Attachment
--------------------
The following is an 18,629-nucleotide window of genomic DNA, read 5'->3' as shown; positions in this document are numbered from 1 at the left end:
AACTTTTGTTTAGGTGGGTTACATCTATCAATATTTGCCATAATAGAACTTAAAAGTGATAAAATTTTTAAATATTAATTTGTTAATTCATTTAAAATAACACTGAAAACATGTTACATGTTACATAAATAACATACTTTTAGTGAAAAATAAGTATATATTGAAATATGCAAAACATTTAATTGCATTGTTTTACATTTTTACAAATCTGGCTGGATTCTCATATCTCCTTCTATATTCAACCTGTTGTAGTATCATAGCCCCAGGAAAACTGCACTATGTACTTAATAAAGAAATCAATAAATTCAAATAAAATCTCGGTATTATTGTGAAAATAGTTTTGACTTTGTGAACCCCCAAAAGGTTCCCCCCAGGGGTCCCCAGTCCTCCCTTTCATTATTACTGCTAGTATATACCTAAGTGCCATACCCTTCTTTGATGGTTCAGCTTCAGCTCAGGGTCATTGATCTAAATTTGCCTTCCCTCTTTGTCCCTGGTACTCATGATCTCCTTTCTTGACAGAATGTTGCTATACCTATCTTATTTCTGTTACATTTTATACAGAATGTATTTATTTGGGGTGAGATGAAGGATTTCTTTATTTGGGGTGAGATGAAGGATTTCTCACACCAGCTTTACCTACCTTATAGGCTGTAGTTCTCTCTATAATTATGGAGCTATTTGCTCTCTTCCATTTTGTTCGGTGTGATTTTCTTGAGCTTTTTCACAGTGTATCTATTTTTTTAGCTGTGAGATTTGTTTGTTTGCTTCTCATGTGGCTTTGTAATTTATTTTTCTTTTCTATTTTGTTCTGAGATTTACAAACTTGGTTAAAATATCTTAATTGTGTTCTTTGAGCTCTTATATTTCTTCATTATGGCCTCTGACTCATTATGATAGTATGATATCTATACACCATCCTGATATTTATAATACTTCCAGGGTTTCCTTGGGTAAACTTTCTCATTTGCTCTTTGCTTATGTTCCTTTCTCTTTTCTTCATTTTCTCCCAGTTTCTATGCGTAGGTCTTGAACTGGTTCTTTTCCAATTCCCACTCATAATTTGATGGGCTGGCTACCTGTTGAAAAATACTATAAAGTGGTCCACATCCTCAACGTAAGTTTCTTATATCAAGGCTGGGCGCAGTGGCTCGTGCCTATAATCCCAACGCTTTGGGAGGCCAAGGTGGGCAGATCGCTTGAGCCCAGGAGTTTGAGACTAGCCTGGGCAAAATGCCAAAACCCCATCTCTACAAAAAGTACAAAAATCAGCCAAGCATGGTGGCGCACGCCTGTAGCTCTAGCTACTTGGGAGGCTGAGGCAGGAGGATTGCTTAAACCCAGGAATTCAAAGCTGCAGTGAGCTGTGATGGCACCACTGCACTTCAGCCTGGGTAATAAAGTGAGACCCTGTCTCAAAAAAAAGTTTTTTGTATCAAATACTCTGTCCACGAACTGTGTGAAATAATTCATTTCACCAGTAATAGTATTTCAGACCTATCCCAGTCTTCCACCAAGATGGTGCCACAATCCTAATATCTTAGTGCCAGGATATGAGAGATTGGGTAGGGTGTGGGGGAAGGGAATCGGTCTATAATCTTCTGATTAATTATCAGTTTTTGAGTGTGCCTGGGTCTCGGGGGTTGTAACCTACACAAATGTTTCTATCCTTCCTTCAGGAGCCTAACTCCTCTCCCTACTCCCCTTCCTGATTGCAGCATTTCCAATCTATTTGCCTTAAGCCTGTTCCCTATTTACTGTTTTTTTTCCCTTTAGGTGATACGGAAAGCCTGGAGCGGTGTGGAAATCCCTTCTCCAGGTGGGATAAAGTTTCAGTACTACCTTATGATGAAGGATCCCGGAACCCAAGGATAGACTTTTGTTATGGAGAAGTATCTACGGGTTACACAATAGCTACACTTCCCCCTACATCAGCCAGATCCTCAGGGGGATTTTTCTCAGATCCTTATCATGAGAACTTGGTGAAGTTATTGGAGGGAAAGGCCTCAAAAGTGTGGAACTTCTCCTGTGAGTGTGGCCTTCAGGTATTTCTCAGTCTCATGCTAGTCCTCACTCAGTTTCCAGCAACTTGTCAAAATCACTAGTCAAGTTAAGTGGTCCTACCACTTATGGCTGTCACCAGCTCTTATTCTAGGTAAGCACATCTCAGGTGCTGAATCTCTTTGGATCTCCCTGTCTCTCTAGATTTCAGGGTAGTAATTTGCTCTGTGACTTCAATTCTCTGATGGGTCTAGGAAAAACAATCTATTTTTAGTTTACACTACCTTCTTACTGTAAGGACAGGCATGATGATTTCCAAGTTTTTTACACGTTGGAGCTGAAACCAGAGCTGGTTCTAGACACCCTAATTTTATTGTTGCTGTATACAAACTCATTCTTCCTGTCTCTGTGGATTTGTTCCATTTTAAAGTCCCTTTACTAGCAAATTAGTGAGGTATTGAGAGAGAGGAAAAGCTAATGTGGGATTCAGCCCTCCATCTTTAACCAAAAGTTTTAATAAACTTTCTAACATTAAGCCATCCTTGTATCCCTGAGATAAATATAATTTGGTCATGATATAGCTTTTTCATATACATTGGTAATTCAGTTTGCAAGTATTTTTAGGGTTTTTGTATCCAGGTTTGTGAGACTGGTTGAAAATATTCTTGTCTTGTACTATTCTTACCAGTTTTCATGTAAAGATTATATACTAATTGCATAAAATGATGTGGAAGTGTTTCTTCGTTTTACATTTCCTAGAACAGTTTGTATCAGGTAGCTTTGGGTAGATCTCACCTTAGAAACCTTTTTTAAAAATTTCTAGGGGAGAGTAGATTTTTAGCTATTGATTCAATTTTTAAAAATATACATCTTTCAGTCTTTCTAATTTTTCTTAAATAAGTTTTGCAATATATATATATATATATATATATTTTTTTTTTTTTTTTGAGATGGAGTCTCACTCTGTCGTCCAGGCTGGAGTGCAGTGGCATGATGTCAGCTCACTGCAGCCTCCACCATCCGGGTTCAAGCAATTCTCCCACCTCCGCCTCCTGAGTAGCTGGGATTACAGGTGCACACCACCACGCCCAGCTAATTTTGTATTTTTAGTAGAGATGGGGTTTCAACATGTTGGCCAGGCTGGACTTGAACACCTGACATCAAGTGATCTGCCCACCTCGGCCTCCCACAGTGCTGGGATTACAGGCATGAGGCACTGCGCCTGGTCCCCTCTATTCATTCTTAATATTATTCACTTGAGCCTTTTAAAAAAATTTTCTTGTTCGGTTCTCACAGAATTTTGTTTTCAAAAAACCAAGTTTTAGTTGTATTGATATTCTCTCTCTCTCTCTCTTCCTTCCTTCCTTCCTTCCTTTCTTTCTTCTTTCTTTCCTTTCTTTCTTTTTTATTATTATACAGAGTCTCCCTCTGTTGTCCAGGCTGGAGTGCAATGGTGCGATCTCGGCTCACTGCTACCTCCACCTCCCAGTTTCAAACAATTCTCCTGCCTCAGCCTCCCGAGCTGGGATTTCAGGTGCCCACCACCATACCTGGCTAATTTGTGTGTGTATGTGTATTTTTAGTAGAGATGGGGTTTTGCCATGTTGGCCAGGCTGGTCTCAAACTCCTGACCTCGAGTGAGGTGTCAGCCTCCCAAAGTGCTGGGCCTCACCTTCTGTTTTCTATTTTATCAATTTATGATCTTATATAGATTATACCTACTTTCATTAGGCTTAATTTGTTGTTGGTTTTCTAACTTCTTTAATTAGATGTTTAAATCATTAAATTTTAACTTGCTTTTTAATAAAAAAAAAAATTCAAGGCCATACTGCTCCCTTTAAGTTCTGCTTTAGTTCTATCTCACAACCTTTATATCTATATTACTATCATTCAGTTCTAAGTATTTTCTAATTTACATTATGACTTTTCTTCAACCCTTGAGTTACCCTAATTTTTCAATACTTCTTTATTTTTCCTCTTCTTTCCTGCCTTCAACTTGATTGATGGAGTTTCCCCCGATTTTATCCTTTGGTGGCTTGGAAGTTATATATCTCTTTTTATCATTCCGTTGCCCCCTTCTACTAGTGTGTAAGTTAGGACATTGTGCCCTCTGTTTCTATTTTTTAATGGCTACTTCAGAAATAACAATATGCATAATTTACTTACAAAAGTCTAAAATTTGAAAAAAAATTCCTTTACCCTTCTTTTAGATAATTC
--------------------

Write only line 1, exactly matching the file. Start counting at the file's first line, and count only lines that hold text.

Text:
The following is an 18,629-nucleotide window of genomic DNA, read 5'->3' as shown; positions in this document are numbered from 1 at the left end: